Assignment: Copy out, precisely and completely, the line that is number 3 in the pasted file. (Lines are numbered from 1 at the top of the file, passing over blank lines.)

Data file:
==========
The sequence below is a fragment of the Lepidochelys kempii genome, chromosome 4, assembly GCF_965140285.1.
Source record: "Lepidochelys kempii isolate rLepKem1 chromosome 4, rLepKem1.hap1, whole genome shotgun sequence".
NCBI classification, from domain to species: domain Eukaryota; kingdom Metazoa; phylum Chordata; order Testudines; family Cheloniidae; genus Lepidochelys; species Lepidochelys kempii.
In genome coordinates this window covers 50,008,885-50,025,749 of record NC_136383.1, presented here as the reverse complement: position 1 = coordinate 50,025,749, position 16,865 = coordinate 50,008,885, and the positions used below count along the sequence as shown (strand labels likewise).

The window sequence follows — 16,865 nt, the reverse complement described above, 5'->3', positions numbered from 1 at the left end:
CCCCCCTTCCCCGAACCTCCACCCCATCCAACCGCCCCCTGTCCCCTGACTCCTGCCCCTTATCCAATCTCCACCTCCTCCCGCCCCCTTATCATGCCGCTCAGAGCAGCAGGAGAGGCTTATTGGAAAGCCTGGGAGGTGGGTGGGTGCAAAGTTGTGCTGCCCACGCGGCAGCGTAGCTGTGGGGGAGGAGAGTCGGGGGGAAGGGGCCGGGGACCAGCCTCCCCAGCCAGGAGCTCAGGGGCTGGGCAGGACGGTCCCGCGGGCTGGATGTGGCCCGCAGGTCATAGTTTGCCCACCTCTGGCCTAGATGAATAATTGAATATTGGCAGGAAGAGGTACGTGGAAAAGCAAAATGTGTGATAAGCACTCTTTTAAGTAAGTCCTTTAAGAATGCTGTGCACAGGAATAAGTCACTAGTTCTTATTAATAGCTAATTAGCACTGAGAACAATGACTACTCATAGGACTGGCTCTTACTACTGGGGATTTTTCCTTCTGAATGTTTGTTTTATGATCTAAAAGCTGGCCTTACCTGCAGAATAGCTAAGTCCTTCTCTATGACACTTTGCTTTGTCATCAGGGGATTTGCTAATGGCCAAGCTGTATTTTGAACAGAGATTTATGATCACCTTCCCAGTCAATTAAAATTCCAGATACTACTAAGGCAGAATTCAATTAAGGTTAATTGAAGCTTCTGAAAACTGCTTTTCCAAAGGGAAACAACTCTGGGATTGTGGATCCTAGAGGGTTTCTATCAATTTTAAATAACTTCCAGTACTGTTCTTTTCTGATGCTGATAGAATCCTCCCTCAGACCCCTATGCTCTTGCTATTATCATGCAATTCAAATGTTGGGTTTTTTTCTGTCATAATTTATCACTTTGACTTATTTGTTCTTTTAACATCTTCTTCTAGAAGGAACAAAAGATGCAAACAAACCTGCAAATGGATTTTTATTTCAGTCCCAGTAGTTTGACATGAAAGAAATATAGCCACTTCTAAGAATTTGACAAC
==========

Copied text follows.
NCBI classification, from domain to species: domain Eukaryota; kingdom Metazoa; phylum Chordata; order Testudines; family Cheloniidae; genus Lepidochelys; species Lepidochelys kempii.